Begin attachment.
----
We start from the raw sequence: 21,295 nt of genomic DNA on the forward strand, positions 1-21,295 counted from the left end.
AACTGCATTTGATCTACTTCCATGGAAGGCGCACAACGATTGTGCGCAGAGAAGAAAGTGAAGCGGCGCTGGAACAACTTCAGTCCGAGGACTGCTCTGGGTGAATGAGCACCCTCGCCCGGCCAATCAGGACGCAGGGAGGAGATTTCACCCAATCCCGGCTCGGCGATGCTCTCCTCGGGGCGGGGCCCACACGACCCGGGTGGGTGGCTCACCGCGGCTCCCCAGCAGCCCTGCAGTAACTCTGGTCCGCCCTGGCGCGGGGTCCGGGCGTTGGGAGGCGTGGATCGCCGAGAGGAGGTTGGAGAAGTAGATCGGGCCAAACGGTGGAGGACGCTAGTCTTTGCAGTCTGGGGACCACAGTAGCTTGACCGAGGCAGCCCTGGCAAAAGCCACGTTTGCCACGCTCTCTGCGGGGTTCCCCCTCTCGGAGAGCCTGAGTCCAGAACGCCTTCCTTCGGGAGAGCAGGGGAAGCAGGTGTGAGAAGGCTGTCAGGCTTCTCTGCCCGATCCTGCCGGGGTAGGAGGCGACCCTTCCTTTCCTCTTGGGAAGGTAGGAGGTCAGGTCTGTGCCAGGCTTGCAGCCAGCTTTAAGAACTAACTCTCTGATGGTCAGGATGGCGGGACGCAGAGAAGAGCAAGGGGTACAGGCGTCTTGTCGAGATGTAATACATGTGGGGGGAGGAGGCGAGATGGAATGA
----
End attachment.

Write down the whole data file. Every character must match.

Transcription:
We start from the raw sequence: 21,295 nt of genomic DNA on the forward strand, positions 1-21,295 counted from the left end.
AACTGCATTTGATCTACTTCCATGGAAGGCGCACAACGATTGTGCGCAGAGAAGAAAGTGAAGCGGCGCTGGAACAACTTCAGTCCGAGGACTGCTCTGGGTGAATGAGCACCCTCGCCCGGCCAATCAGGACGCAGGGAGGAGATTTCACCCAATCCCGGCTCGGCGATGCTCTCCTCGGGGCGGGGCCCACACGACCCGGGTGGGTGGCTCACCGCGGCTCCCCAGCAGCCCTGCAGTAACTCTGGTCCGCCCTGGCGCGGGGTCCGGGCGTTGGGAGGCGTGGATCGCCGAGAGGAGGTTGGAGAAGTAGATCGGGCCAAACGGTGGAGGACGCTAGTCTTTGCAGTCTGGGGACCACAGTAGCTTGACCGAGGCAGCCCTGGCAAAAGCCACGTTTGCCACGCTCTCTGCGGGGTTCCCCCTCTCGGAGAGCCTGAGTCCAGAACGCCTTCCTTCGGGAGAGCAGGGGAAGCAGGTGTGAGAAGGCTGTCAGGCTTCTCTGCCCGATCCTGCCGGGGTAGGAGGCGACCCTTCCTTTCCTCTTGGGAAGGTAGGAGGTCAGGTCTGTGCCAGGCTTGCAGCCAGCTTTAAGAACTAACTCTCTGATGGTCAGGATGGCGGGACGCAGAGAAGAGCAAGGGGTACAGGCGTCTTGTCGAGATGTAATACATGTGGGGGGAGGAGGCGAGATGGAATGA